Ultimately, if we in the West care about ensuring that the people we are trying to help actually receive benefits from our conflict-alleviation efforts, we need to be realistic about the limitations of international peacekeeping and pragmatic about addressing those limitations. The West is not prepared to send its own soldiers to carry out peace operations in non-strategic [conflict and post-conflict] situations. We must therefore better prepare the militaries from those less-developed countries that are willing to go. At the same time, we must support and facilitate these missions with the capable and robust services of the private sector. Finally, peacekeeping needs to be understood as a long-term exercise. We must expect some peacekeeping operations to be deployed for five, ten, twenty years or more. Short-term expectations, reliance on weak militaries and ideological bias against utilizing private-sector services have already resulted in the deaths of millions. This must change.

In the present case of Darfur, if we look at the three challenges faced by the international community, most of them could be addressed quite satisfactorily by the proven capacities of existing private contractors in the military service provider sector. An intelligence service firm, for example, could be tasked with real-time satellite and aerial surveillance of the security situation in Darfur, while contractors from a private military company (PMC) could be given take charge of on-the-ground monitoring of the ceasefire and violations thereof.

There is ample precedent for this sort of tender, including MPRI’s 1994 contract to put border monitors between Serbia and Bosnia-Herzegovina to prevent arms smuggling and DynCorp’s 1998 contract to provide weapons inspectors and verification experts to the Organization for Security and Cooperation in Europe (OSCE) mission in Kosovo. Private security companies might be employed to secure the humanitarian space for relief agencies and displaced Darfuris seeking refuge in aid centers. Finally, private military firms can be used to provide logistical support for and, in fact, possibly accelerate the UNAMID deployment. The U.S. government and the UN itself have done so early this decade in Darfur and East Timor, respectively.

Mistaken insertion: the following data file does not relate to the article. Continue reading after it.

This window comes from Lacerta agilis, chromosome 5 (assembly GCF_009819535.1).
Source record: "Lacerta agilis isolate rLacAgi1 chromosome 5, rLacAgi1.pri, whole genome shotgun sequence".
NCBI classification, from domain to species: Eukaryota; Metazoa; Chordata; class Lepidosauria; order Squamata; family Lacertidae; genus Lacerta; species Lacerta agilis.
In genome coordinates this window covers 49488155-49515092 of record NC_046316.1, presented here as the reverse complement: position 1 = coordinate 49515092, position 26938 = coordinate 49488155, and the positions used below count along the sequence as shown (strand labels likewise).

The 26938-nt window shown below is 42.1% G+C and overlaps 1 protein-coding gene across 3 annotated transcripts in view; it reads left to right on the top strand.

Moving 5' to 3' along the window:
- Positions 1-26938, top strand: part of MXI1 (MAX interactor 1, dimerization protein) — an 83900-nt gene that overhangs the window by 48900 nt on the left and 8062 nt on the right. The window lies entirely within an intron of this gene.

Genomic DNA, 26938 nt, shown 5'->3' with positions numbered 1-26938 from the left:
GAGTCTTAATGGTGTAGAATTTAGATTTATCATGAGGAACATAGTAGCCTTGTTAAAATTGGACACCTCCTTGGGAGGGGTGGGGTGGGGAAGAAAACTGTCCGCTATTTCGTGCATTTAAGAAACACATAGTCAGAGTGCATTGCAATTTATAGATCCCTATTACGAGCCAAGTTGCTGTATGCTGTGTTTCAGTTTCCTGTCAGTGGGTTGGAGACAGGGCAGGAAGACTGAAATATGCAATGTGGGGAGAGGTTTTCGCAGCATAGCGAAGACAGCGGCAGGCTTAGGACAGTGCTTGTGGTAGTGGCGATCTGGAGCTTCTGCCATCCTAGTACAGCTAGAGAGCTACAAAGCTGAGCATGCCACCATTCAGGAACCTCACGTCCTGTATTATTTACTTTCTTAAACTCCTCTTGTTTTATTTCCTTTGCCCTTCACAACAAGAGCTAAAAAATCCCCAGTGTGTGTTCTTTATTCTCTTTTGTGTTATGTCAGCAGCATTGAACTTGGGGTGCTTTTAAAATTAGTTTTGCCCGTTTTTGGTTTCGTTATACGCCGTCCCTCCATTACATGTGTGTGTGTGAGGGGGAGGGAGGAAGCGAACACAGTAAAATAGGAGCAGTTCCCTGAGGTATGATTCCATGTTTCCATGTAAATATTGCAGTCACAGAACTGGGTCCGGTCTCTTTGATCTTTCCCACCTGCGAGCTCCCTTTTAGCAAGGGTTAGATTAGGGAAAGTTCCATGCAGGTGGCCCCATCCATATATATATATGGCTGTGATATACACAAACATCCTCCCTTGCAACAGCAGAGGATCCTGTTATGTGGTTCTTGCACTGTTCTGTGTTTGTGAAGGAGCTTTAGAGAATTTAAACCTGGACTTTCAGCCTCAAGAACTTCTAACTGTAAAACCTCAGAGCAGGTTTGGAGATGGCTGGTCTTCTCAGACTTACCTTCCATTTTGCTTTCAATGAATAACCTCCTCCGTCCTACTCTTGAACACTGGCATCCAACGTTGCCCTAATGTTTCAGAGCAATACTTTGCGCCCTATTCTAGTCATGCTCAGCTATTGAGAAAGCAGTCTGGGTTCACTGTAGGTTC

Despite this reality, the UN generally takes an uncompromisingly negative view of private military service providers, effectively equating all of them with rogue mercenaries. In an ideal world, perhaps resources for humanitarian missions like Darfur would be readily forthcoming from the same UN member states that vote to deploy them. However, in a real world where bureaucratic delays can mean the difference between life and death, the international community would do well to leverage all the resources at its disposal, including those offered by the private sector, to fill the security vacuum.

J. Peter Pham is director of the Nelson Institute for International and Public Affairs at James Madison University.